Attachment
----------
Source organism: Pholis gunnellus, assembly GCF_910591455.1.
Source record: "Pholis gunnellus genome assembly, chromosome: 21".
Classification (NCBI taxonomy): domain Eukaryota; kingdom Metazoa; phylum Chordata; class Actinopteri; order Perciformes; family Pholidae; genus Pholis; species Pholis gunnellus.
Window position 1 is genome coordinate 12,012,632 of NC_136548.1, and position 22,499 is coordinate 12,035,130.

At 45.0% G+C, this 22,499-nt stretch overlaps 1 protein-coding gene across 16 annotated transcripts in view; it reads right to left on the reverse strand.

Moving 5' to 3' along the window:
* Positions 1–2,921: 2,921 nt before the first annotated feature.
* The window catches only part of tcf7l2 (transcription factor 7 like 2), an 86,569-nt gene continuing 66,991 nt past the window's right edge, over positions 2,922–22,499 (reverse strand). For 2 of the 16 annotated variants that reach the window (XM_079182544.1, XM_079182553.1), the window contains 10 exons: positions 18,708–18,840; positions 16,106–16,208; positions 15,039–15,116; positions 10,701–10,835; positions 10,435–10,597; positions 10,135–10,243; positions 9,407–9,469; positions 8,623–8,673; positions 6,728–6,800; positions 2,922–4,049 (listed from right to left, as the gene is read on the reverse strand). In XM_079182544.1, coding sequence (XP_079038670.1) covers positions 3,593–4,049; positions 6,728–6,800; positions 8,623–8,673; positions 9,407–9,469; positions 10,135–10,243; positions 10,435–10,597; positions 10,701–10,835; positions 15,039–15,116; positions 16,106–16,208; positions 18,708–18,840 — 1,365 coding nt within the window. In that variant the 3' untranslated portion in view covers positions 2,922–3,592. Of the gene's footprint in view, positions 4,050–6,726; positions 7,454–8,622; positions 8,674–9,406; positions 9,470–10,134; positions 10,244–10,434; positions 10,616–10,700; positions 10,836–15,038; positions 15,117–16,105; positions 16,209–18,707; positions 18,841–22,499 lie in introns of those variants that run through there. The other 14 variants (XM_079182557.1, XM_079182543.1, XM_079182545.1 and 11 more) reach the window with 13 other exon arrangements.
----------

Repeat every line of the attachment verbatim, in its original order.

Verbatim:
Source organism: Pholis gunnellus, assembly GCF_910591455.1.
Source record: "Pholis gunnellus genome assembly, chromosome: 21".
Classification (NCBI taxonomy): domain Eukaryota; kingdom Metazoa; phylum Chordata; class Actinopteri; order Perciformes; family Pholidae; genus Pholis; species Pholis gunnellus.
Window position 1 is genome coordinate 12,012,632 of NC_136548.1, and position 22,499 is coordinate 12,035,130.

At 45.0% G+C, this 22,499-nt stretch overlaps 1 protein-coding gene across 16 annotated transcripts in view; it reads right to left on the reverse strand.

Moving 5' to 3' along the window:
* Positions 1–2,921: 2,921 nt before the first annotated feature.
* The window catches only part of tcf7l2 (transcription factor 7 like 2), an 86,569-nt gene continuing 66,991 nt past the window's right edge, over positions 2,922–22,499 (reverse strand). For 2 of the 16 annotated variants that reach the window (XM_079182544.1, XM_079182553.1), the window contains 10 exons: positions 18,708–18,840; positions 16,106–16,208; positions 15,039–15,116; positions 10,701–10,835; positions 10,435–10,597; positions 10,135–10,243; positions 9,407–9,469; positions 8,623–8,673; positions 6,728–6,800; positions 2,922–4,049 (listed from right to left, as the gene is read on the reverse strand). In XM_079182544.1, coding sequence (XP_079038670.1) covers positions 3,593–4,049; positions 6,728–6,800; positions 8,623–8,673; positions 9,407–9,469; positions 10,135–10,243; positions 10,435–10,597; positions 10,701–10,835; positions 15,039–15,116; positions 16,106–16,208; positions 18,708–18,840 — 1,365 coding nt within the window. In that variant the 3' untranslated portion in view covers positions 2,922–3,592. Of the gene's footprint in view, positions 4,050–6,726; positions 7,454–8,622; positions 8,674–9,406; positions 9,470–10,134; positions 10,244–10,434; positions 10,616–10,700; positions 10,836–15,038; positions 15,117–16,105; positions 16,209–18,707; positions 18,841–22,499 lie in introns of those variants that run through there. The other 14 variants (XM_079182557.1, XM_079182543.1, XM_079182545.1 and 11 more) reach the window with 13 other exon arrangements.